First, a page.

Mon | Jul 13, 2020

The opportunities in COVID-19 for the cancer patient

Published:Wednesday | May 27, 2020 | 12:14 AMDr Tamara Green/Contributor

Scene: Miss Made-up-name in her taxi-ride, returning home to Made-up-place in rural St Elizabeth.

Miss Made-up-name: (Tearfully thinking out loud) “But no sah! There must be someone, somewhere I can call to talk to bout this … .”

THE COVID-19 pandemic has been the harbinger of greater personal health uncertainty for the cancer patient. Unprecedented new norms of physical separation have impacted all aspects of healthcare delivery globally, from screening through to survivorship. As Jamaican health professionals revise how to safely facilitate the many cancer patients on waiting lists or seated in waiting areas of health centres, I am certain that this adversity can be the first ‘dutty wata hog ketch to wash himself’.

The awakening comes through multitasking as we: look to clinicians’ critical skills and life-saving resources like adequate ventilators, personal protective equipment and staffing; see so many around the world having hard conversations about dying and death; give psychological support to overstrained hard-working colleagues; see many of our Jamaican brothers at home and returning across the high seas face the dehumanising effects of isolation and care through masks and face shields.

The COVID-19 pandemic is a catalyst for reviving wide-scale rudimentary skills of communication and compassion. It is also a segue that challenges our creativity to cost-effectively fill the information gaps in cancer care as we: see the global activation of information using easy-to-read pamphlets like those from our Ministry of Health and Wellness; become more aware of the accessibility of information from trusted websites; engage and are updated through virtual town hall meetings; harness technology creatively to continue our productivity while we work from home.

The COVID-19 pandemic is possibly most instrumental in highlighting the apathy existing in cancer care as we: see the mobilisation of help through private companies and concerned individuals to buttress the COVID-19 public-health response; listen daily to news media for announcements of newer drugs that have the promise of greater help for COVID-19 complications; adjust to the new experiences that the loneliness and confinement of being safer at our homes bring; despair the loss of job and economic uncertainty.

Lastly, this COVID-19 pandemic should be the light-bulb moment where we all become empathetic to the challenges of the cancer patient and be spurred into action.

A Look Back to Look Forward

“But the story of cancer … is the story of patients who struggle survive and move from one embankment of illness to another. Resilience, inventiveness and survivorship are reflected qualities, emanating first from those who struggle with illness and only then mirrored by those who treat them. If the history of medicine is told through the stories of doctors, it is because their contributions stand in place of the more substantive heroism of their patients.”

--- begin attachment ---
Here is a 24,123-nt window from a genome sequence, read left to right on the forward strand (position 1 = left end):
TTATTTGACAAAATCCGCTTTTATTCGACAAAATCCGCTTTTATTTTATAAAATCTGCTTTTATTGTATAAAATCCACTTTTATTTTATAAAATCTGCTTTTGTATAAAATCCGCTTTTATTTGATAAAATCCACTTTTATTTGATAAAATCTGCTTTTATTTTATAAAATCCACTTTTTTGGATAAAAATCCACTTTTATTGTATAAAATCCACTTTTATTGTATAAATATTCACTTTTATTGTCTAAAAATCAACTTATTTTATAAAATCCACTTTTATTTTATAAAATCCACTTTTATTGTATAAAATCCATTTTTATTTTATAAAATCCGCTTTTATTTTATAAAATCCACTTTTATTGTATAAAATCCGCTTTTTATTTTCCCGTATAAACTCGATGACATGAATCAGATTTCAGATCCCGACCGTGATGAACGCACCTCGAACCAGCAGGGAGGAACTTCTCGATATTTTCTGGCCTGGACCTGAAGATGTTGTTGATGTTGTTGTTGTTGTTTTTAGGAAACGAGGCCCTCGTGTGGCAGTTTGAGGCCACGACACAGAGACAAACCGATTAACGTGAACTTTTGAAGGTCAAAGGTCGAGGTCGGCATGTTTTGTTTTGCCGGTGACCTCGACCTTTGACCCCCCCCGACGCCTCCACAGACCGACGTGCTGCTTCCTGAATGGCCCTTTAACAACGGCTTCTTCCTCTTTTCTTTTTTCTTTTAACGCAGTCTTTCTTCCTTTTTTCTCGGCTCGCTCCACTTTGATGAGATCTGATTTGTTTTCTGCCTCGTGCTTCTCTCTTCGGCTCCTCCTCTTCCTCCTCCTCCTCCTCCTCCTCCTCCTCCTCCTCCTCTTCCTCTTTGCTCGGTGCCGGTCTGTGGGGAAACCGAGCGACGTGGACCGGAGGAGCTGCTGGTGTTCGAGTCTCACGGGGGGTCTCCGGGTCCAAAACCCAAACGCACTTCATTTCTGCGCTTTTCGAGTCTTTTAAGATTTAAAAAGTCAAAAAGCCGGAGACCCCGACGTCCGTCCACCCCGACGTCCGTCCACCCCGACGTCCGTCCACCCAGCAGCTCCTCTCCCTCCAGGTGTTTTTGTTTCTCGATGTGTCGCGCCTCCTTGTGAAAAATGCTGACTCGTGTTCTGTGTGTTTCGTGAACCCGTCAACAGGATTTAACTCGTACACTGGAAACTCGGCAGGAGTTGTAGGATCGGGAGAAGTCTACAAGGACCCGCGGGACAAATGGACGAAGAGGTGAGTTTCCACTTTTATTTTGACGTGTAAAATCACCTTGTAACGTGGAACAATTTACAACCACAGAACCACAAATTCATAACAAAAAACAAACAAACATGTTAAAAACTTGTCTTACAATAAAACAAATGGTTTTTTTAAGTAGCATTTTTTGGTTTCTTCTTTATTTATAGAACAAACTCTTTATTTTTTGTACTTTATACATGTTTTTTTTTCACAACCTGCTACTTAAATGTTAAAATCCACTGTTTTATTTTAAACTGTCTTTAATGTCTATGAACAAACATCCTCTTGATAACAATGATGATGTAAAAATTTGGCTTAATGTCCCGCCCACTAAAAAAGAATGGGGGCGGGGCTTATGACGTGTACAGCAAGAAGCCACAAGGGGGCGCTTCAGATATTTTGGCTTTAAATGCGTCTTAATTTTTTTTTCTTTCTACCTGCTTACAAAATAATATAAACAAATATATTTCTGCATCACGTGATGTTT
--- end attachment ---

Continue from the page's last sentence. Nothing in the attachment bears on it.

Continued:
Dr Siddhartha Mukherjee in The Emperor of All Maladies.

The supportive cancer care works of laymen and health professionals globally culminated in the landmark 2007 publication of the American National Academy of Medicine. Laymen like Douglas Macmillan, who was impassioned by his father’s poor cancer experience, founded a charity organisation in 1911, The Society for the Prevention and Relief of Cancer. His ambition was to provide information and social relief to those affected by cancer in the United Kingdom. His single humanitarian vision has flourished into the now most impactful Macmillan Cancer Support. Health professionals like one of our own paediatricians, Dr Denise Thwaites, who through her own experience with breast cancer founded the 1977 breast cancer support community, Jamaica Reach to Recovery. This Kingston-based community was instrumental in obtaining the first mammography machine for the Jamaica Cancer Society and continues to be a welcoming and impactful support.

Thereafter, the meeting of international bodies at the 2014 World Health Assembly, through the World Health Organization, cemented supportive cancer care as integral for the standard of quality cancer care. They recommended that this aspect of care be integrated into public healthcare because it significantly improves cancer survival and its experience. Supportive cancer care needs to be a prioritisation of total cancer care in Jamaica and across the Caribbean.

To embolden the cry for a new era of heightened supportive cancer care we now have: the wheels of mental health optimisation, anaemic targets of Jamaican and regional National Cancer Control Plans and the upside of the COVID-19 crisis. We say bye-bye to its relegation and dereliction. We look forward to care that is equitably integrated to support the distresses of all cancer patients across the nation. I am heartened to say that Jamaica Reach to Recovery has begun meeting online, a more far-reaching platform than its Kingston constraints. People living with cancer need our attention now more than ever.

Dr Tamara Green is a family physician, committee member of International Psycho-Oncology Society and member of the Jamaica Cancer Society. Email feedback to